As the children moved out, the Air Raid Precautions (ARP) service moved in.  Their role has been explored in an earlier post but one of the but several of the Noble family from 49 Lampmead Road were to be based there.  This included Phyllis (later Willmott) and her brother Joe who was injured when school bombed and seriously damaged with the front part largely destroyed in 1941 – the school never re-assembled.

Oddly the Nobles were to move to the house next door to the school (52) which had a yard (now part of the school playground) for Phyllis father’s building business – a trade that would have been kept very busy with repairing local bomb damage.

One of the earliest bombs to hit the street was on 25 September 1940 when an Anderson shelter in the garden of number 1, a small house on the opposite side to Sainsburys, took a direct hit – Charles (who worked at RAF Kidbrooke) and Claire Rivers both died, along with their 7-year-old daughter Sylvia – orphaning several other children.  There were 11 there in October 1939, including five who were redacted presumably children who weren’t evacuated. One of the surviving children, Ruby, ended up in an orphanage but was discovered by a brother were returned to Lewisham on leave and reunited her with other family members.

The deaths at number one weren’t the first from the street during World War Two though.  Sylvia Wickens from number 7 had volunteered to be an ARP Warden, she was based in Lewisham Town Centre and was one of 41 who died at Albion Way on 11 September 1940, when a public shelter took a direct hit. 

Almost four years later another resident of the street died in an attack on Lewisham town centre – Maude Clarke from 85 died in the High Street V-1 attack in July 1944.

Returning to the Taunton Road, the most damaging raid was just before Christmas in 1940, when the section of the street that we covered above in relation to the 1939 Register was hit by a High Explosive bomb on 15 December.  82 probably took a direct hit as there was most damage there, but several other houses were destroyed beyond repair and replaced after the war with council homes.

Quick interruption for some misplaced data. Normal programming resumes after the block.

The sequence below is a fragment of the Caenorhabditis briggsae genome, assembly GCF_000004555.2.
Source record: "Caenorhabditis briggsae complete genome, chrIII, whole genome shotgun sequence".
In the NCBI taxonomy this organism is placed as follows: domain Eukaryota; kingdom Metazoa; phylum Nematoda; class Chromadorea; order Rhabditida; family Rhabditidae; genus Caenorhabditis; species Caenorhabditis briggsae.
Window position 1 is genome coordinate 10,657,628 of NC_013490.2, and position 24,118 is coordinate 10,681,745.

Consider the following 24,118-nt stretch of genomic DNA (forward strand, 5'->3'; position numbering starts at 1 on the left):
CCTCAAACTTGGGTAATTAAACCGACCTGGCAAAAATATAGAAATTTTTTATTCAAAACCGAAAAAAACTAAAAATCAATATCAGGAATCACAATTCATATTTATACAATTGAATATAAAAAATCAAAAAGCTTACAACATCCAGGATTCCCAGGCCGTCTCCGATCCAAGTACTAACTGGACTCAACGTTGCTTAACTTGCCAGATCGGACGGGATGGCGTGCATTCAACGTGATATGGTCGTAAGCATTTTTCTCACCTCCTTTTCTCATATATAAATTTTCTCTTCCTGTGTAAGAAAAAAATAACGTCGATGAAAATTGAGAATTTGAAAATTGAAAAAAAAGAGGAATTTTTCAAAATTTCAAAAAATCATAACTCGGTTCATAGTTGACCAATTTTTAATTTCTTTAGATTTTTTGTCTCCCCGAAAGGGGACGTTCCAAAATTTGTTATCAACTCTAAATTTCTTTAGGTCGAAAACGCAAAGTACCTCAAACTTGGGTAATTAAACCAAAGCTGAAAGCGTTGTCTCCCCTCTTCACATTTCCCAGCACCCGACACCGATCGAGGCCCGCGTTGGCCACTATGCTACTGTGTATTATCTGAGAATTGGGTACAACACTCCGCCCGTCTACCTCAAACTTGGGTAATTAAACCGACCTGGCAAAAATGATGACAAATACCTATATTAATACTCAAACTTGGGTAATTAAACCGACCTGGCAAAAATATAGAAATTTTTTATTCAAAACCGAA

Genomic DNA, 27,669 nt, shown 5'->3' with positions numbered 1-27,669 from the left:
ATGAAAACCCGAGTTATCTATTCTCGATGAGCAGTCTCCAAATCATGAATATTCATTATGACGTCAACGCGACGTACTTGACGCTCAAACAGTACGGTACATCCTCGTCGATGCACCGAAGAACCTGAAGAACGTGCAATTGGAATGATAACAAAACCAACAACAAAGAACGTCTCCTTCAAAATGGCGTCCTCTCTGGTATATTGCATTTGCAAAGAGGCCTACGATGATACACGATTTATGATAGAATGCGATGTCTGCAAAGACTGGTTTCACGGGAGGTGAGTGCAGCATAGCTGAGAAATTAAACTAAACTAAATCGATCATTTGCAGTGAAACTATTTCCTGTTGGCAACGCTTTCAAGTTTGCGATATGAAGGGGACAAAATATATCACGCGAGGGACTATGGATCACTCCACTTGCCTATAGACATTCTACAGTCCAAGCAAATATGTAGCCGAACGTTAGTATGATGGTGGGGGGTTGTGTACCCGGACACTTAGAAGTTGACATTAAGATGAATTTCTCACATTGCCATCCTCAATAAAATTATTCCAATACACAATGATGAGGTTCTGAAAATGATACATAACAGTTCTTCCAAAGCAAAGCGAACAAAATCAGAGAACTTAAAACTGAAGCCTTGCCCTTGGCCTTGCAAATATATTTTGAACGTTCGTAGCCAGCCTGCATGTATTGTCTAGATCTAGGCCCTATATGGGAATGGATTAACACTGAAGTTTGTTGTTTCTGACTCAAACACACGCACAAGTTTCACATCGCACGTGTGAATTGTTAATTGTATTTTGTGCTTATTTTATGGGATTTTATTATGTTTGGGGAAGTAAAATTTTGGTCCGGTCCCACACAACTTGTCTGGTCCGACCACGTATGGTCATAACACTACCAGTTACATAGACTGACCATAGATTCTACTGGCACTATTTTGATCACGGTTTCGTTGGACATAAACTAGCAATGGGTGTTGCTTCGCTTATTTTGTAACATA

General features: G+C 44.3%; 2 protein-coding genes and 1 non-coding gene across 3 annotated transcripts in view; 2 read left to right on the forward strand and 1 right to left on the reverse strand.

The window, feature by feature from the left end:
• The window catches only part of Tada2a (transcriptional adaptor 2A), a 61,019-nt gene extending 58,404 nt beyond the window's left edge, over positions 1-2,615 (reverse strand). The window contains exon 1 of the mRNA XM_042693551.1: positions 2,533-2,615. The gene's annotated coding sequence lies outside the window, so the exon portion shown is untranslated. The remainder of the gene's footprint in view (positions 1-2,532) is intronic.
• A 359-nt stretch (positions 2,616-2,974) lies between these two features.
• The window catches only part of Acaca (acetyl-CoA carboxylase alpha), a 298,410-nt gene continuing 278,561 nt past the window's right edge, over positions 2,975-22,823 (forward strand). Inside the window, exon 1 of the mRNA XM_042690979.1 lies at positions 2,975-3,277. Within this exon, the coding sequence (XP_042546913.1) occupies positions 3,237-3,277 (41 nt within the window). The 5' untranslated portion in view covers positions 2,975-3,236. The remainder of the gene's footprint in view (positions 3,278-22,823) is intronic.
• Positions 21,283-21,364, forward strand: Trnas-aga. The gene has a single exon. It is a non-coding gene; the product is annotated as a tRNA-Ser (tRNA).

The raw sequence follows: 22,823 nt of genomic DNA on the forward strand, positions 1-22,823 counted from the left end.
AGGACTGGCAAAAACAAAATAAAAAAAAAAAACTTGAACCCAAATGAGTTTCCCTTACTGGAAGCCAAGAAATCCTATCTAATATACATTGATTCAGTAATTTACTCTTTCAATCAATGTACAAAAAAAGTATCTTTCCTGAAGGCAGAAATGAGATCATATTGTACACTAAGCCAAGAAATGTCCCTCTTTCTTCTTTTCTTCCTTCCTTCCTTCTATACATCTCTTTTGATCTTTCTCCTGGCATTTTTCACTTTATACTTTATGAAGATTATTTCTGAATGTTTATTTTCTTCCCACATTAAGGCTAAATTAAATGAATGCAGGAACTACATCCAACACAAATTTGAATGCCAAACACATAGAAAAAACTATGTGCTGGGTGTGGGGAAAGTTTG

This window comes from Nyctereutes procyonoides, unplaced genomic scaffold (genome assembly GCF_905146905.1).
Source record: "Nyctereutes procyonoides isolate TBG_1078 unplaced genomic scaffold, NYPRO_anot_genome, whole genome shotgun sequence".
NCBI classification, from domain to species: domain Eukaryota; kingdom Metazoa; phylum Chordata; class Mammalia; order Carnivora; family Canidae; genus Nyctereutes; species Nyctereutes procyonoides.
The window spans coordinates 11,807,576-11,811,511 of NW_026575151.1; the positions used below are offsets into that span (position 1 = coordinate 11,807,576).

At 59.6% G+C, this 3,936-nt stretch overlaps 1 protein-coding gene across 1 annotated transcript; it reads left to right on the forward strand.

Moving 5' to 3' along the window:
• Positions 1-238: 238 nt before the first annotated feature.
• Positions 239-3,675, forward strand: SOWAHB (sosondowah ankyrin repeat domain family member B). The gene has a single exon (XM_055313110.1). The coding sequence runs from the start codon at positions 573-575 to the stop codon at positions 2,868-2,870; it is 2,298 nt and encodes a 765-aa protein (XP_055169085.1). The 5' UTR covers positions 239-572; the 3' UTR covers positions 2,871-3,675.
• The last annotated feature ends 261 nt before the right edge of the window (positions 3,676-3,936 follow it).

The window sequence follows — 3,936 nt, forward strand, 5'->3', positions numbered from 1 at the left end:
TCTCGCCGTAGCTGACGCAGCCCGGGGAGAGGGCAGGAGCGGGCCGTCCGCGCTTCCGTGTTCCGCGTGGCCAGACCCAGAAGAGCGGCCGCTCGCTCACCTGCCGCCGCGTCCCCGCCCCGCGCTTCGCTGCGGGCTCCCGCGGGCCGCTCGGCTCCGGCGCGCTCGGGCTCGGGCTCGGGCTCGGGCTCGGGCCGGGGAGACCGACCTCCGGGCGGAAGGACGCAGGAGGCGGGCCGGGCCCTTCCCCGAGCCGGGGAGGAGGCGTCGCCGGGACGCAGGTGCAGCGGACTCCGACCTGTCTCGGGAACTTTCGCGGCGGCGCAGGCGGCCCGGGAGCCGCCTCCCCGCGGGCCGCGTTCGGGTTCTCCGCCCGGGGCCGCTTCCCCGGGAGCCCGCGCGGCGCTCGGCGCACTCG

At 82 there were two deaths – one was the 23-year-old Monica Tew, who was listed as the daughter of H Tew. It may be remembered that Monica’s sister, Doreen was living there in 1939, the Tews may be have been displaced by earlier raids elsewhere.

82 was a shared house by 1940, also there were the Setons whose 7-year-old daughter Elizabeth also perished.  She had probably been originally been evacuated (see above) but had later returned to Lewisham.

Assuming that Florence Brosinovich had remained at 80 in the year since the 1939 Register was collected, she would have been made homeless – it seems that she moved to somewhere in the Reigate, Godstone, Dorking and Epsom area of Surrey where she died before the war was out in 1943.

There were other bombings on the street – lots of incendiary bombs fell around the junction with Wantage Road on 8 December 1940, not obviously causing any significant damage.  At some stage houses closer to the now Sainsburys site were destroyed, although this was either missed when I went through the ARP logs or wasn’t recorded, not every incident was on busy nights. 

At the end of the War, on VE Day there were celebrations of the end of the war, no doubt they were tempered by the deaths and injuries to friends and neighbours.  There was certainly a party on Taunton Road, possibly two.  The photograph above is taken from around the park entrance looking back towards Wantage Road – there is a concrete air raid shelter in the background.  The one below is in the section close to Burnt Ash Road that was redeveloped 20 years or so later. 

Notes & Credits

  • The photograph of Spoilbank Cemetery is via Wikipedia on a Creative Commons
  • Thank you to David Carter for the information about his family who were orphaned in September 1940 link here
  • The photographs of VE parties are from the collection of Lewisham Archives, they are used with permission but remain their copyright
  • The photograph of Hedgely Street School is from a booklet produced by Church of the Good Shepherd, Lee in 1956, p15 – it remains their copyright and was accessed via Lewisham Archives and was used with the permission of both
  • The census and related data comes via Find My Past (subscription required)
  • The World War One casualties come from the Commonwealth War Graves Commission website
  • Most of the detail of the bombing raids come via the ARP Log for Lewisham which is held by Lewisham Archives
  • Thank you to Denise Whibley Baba on Facebook for details of Alfred Edward (Edwin) Braine.

8 thoughts on “War and a Lee Street – Taunton Road

  1. Dr David Dixon

    Running Past continues to be a fascinating and meticulously researched post. I greatly look forward to it arriving in mu in-box!

    Reply
  2. davidmillerdurhamgoteborg

    As always, I am full of admiration for the research that gives rise to such a brilliant retelling of hardship and heartbreaking ordeal of just one of many local communities caught up in war. This time it is touching too, so many young people cut down and such a waste of young promising lives, a sacrifuce that would have been forgotten had you not brought them back from near certain obscurity.

    Reply